Why science & maths?

Supporting and advising young people with school subject choices can be a complex and daunting task. Add to that navigating your way through the vast number of careers websites to find out the implications of subject and career choices and the whole process can be mind blowing!

In the following section we have tried to expose some of the myths that surround science, technology, engineering and mathematics careers, and outline the key facts, whilst giving you the links and places to go to find out more information.

Subject choice

The first thing to understand is that choosing science, technology, engineering and mathematics (STEM) subjects will more than likely widen options later in life rather than narrow them. A wide number of careers would be open to someone who continues with STEM subjects post 16, whilst someone who discounts STEM subjects after 16 may find that it is very difficult to go back and study them later on. Science and mathematics are valued and useful for the majority of careers – and they are not by any means limiting.

Employment prospects

People with STEM qualifications are very employable e.g. mathematics skills are very appealing to a variety of employers; and there is a perceived degree of difficulty attached to STEM subjects that differentiate students with these qualifications. Similarly good grades in STEM subjects are highly valued by university admissions tutors and further education establishments.

Engineering in particular is often associated with large-scale manufacturing and that sector is perceived as becoming less important to the UK economy. In fact, both these assumptions are incorrect. Engineering applies to all industries – from record producing to the financial services. Engineers in the manufacturing, production and construction industries actually represent over a quarter of the UK’s economy and accounted for nearly 60% of the UK’s exports in 2006.

In its 2008 ‘Taking Stock’ report the CBI (Confederation of British Industry) stated:

“The demand for highly numerate and analytical STEM-skilled individuals is expected to grow dramatically in the future… By 2014 demand for science, engineering and technology-related occupations is expected to have expanded by 730,000 and net requirement for these jobs, taking into account those leaving the labour market, is predicted to rise to 2.4 million.”


In general careers in science, technology, engineering and mathematics ( STEM) lead to good salaries later in life (particularly important if university is an option and paying tuition fees off as quickly as possible is a concern). Chemistry and physics graduates will earn on average over 30% more during their working lifetimes than other ‘A’ level holders as this PriceWaterhouseCoopers report illustrates.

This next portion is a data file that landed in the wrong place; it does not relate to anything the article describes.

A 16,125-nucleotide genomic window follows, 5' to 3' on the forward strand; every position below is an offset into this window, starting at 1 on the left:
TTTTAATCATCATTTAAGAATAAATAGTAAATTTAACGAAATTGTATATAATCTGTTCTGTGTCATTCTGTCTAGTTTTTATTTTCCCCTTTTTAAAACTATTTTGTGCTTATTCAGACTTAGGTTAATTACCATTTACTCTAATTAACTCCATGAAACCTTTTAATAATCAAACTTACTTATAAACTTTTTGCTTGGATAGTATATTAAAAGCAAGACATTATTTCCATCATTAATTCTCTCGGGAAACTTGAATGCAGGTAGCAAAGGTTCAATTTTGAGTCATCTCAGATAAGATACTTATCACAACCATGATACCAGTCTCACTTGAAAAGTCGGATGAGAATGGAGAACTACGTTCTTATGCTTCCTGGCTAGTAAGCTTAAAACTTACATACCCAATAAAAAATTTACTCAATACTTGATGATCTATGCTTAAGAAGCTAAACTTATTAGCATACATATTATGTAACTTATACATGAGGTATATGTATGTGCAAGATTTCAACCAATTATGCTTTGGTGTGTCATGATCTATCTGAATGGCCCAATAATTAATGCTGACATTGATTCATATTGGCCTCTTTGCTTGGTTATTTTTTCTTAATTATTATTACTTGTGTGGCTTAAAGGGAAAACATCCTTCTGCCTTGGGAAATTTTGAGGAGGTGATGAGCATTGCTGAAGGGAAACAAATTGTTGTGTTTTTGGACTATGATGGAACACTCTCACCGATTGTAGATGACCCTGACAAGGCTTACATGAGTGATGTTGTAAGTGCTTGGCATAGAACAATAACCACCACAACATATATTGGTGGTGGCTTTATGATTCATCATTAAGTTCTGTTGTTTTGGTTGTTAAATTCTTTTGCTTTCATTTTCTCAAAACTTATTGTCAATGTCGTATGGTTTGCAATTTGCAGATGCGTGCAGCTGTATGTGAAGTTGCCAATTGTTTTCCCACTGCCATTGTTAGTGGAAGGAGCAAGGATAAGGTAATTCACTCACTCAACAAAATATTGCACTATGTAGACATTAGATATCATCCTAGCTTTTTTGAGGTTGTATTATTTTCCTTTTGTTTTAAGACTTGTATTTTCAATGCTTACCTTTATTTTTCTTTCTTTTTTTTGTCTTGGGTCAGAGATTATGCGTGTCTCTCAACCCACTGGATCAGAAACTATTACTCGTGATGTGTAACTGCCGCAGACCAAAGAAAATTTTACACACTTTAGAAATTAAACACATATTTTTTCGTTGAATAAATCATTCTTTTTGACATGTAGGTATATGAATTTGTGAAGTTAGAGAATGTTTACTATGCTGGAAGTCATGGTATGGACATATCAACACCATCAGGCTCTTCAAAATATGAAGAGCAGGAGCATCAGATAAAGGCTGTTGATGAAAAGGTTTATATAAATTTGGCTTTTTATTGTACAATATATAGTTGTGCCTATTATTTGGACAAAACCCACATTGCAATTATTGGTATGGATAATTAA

Place of work

Not all scientists wear white coats or work in labs. Equally not all engineers wear dirty overalls, hard hats and work in factories. Scientists and engineers can be found in all types of employment areas from the more traditional – offices, laboratories, building sites and factories to the less conventional – up a mountain, on an oil rig, at a water treatment plant, at an airport and under the ground.

Most use technology and mathematics daily in their job and although some do wear white coats a great many more do not – nor do they have wiry hair, glasses – and STEM professionals rarely work alone. In fact many scientists and engineers work as part of team; often they are specialists in a particular area but constantly liaising with a number of skilled colleagues on a daily basis.

STEM careers may also lead to periods of working abroad; largely because STEM skills are highly sought after – not just here in the UK, but internationally as well. Many science, engineering and technology companies based in the UK are seeking out opportunities to expand their businesses abroad and replicate successful projects in a variety of new locations overseas. Skilled STEM professionals are required to solve some of the world’s environmental problems such as finding new energy sources and reducing pollution; but also to develop local solutions such as improving water supplies and developing immunisation programs for common diseases.

Opportunities for women

Science, technology and engineering careers are not just for men! Although numbers of women in these types of careers are still small by comparison, the proportion of women pursuing STEM careers is now growing steadily. STEM roles can be just as challenging and varied whether you’re male or female. STEM careers can take place in a variety of locations and can lead to wider opportunities way beyond the more traditional work that women have become associated with over the past 50 years.